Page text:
A great brand with bad products? Um, that, you know what, honestly, in my personal experience, you know, you know where I'd say I've encountered it the most is in the, the fashion sphere, because when you say you have a love, hate relationship with brand, I'm like 500% with you because in that, in that industry, especially in some of my earlier roles with independent companies brand, there's a different understanding of brand like brand is aesthetics first. Whereas in DTC, I think a lot of the time it's narrative first and, and kind of driven by a founder's story or pain points. And so, um, sometimes you get in these situations where, uh, brand invests a lot in their image and campaign photography and, and all of this. And then you actually try on the product and it's like a, it doesn't look as good as it did in the pictures. And you're like, okay, this is a $500, but it's like a polyester shirt. So like you're, there's a big Gulf between expectations and kind of this visual image.

Rabah Rahil (18:02):

I love that. Yeah. And that's so fasting too, because I think the fashion industry and we won't touch too much on it, but it's just so, um, challenging because there aren't really any value vectors that you can iterate on. And not only that, like, so for example, what I mean by that is like you take triple whale, like we can add more features to literally make the product different and more valuable. Like at the end of the day with fashion, you literally have pretty much access to the same materials ish and you really it's, it's the emotional connection. It's the signaling power that this conveys, it's all these kind of very hard to quantify putting a spreadsheet tangibles. Um, and that's so cuz for like a AMA Birken bag, like at a certain point, like a handbag caps out in terms of utility, like there's no way that the utility of this handbag is better than, you know, say a 2000 or $5,000 coach bag. Like this is the, the, the materials can be really, really similar. But, um, it, it's just fascinating to me because that is the place where I get what you're saying about the brand aesthetics. But it also is if there was one place I would try and make a big brand bet it is fashion because how else do you differentiate the product besides having this, this very coveted brand. Right.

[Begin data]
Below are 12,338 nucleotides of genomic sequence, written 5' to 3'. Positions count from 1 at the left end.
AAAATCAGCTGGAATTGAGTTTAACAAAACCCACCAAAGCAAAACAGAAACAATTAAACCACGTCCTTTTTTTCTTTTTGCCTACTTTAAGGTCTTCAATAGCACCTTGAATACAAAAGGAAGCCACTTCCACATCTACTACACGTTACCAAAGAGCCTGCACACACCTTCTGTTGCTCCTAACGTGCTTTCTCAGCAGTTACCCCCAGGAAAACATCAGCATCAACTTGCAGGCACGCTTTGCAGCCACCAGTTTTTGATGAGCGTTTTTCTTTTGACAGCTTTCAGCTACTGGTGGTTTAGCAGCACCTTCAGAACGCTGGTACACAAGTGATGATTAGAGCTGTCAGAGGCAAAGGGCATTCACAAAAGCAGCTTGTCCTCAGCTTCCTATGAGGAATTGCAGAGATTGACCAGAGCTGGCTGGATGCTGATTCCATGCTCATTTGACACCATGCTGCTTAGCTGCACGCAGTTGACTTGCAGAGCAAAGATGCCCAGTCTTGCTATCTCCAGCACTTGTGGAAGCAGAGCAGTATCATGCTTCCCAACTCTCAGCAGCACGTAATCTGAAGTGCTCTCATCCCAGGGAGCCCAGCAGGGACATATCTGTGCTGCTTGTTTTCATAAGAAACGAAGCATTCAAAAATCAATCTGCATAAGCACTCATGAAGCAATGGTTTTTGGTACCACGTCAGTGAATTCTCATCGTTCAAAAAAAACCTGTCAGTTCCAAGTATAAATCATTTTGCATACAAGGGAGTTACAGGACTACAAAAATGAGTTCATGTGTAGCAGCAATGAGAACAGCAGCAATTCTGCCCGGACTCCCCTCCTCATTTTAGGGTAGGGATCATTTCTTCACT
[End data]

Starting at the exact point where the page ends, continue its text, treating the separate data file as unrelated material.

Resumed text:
Alex Greifeld (19:17):

Yeah. And I think there's honestly so much I could say on that and I'm, I'm probably gonna write about it relatively soon, but I think that's, that's why studying like the LVMH and carings of the world is so interesting because they've kind of pivoted away from the, what a luxury brand means as far as like what the product assortment is, what the codes are, what we will and won't do. They're actually a lot more risk taking than maybe a lot of like traditional New York based, uh, brands that do a runway show. So the, the signaling aspect of it is evolving. And then you, you kind of wind up in this middle space where you're like trying to balance utility versus signaling value. And you know, you're, you're focused on aesthetics, so you're kind of like half, one foot and one bucket, one foot in the other, um, a lot, a lot going on there, but I don't wanna go off topic

Rabah Rahil (20:17):

<laugh> yeah, no, no, totally. But I, I love that about the brand. I mean, ultimately for me, the way I look at it is brand is a function to facilitate an emotional connection with the customer user. And the more tightly you can, couple to that emotion or that need, or that job to be done, the higher probability a that customer will spend more money with you and B the less probability they're gonna churn because you can kind of become either part of them or there's something that is aspirational. That's where, uh, pins, even though they're getting just crushed in their stock was always an interesting platform for me because it's aspirational. Like you don't really go to Pinterest to buy stuff. You go to Pinterest, cuz I wanna make a vision board. I, I want to, and it kind of is these aspirational things versus, um, kind of what you have in front of you. So I, I love it. I love it. I love it. Okay. Let's switch gears into. So we already talked about kind of a little bit of acquisition, um, a little bit of brand product channel fit. Now we've acquired the customer. What are your thoughts and kind of, how do you think about retention for a, a brand or a business?